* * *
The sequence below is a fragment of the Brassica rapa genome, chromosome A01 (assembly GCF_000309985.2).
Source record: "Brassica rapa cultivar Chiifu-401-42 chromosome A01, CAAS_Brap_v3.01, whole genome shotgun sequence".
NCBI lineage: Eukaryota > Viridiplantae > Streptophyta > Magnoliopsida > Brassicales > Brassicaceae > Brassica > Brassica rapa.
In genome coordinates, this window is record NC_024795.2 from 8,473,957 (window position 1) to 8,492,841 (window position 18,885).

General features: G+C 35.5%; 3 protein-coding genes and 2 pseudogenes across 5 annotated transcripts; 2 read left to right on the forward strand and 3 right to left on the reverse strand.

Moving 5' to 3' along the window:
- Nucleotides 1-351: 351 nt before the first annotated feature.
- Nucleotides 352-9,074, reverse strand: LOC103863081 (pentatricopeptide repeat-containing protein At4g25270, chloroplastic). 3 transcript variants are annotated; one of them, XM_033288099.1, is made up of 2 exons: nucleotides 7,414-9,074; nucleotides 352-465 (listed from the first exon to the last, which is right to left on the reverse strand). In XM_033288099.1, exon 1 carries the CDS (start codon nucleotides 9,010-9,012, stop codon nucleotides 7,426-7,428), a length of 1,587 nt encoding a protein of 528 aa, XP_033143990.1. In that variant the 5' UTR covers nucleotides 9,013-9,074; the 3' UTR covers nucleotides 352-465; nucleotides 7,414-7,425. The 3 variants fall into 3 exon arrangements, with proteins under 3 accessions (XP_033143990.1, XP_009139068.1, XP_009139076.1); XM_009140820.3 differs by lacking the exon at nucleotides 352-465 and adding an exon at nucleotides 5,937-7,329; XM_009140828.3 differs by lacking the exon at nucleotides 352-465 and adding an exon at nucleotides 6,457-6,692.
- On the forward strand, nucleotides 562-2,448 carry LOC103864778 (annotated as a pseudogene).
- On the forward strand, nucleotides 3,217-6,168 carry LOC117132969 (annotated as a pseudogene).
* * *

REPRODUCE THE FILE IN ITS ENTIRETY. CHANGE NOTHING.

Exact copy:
The sequence below is a fragment of the Brassica rapa genome, chromosome A01 (assembly GCF_000309985.2).
Source record: "Brassica rapa cultivar Chiifu-401-42 chromosome A01, CAAS_Brap_v3.01, whole genome shotgun sequence".
NCBI lineage: Eukaryota > Viridiplantae > Streptophyta > Magnoliopsida > Brassicales > Brassicaceae > Brassica > Brassica rapa.
In genome coordinates, this window is record NC_024795.2 from 8,473,957 (window position 1) to 8,492,841 (window position 18,885).

General features: G+C 35.5%; 3 protein-coding genes and 2 pseudogenes across 5 annotated transcripts; 2 read left to right on the forward strand and 3 right to left on the reverse strand.

Moving 5' to 3' along the window:
- Nucleotides 1-351: 351 nt before the first annotated feature.
- Nucleotides 352-9,074, reverse strand: LOC103863081 (pentatricopeptide repeat-containing protein At4g25270, chloroplastic). 3 transcript variants are annotated; one of them, XM_033288099.1, is made up of 2 exons: nucleotides 7,414-9,074; nucleotides 352-465 (listed from the first exon to the last, which is right to left on the reverse strand). In XM_033288099.1, exon 1 carries the CDS (start codon nucleotides 9,010-9,012, stop codon nucleotides 7,426-7,428), a length of 1,587 nt encoding a protein of 528 aa, XP_033143990.1. In that variant the 5' UTR covers nucleotides 9,013-9,074; the 3' UTR covers nucleotides 352-465; nucleotides 7,414-7,425. The 3 variants fall into 3 exon arrangements, with proteins under 3 accessions (XP_033143990.1, XP_009139068.1, XP_009139076.1); XM_009140820.3 differs by lacking the exon at nucleotides 352-465 and adding an exon at nucleotides 5,937-7,329; XM_009140828.3 differs by lacking the exon at nucleotides 352-465 and adding an exon at nucleotides 6,457-6,692.
- On the forward strand, nucleotides 562-2,448 carry LOC103864778 (annotated as a pseudogene).
- On the forward strand, nucleotides 3,217-6,168 carry LOC117132969 (annotated as a pseudogene).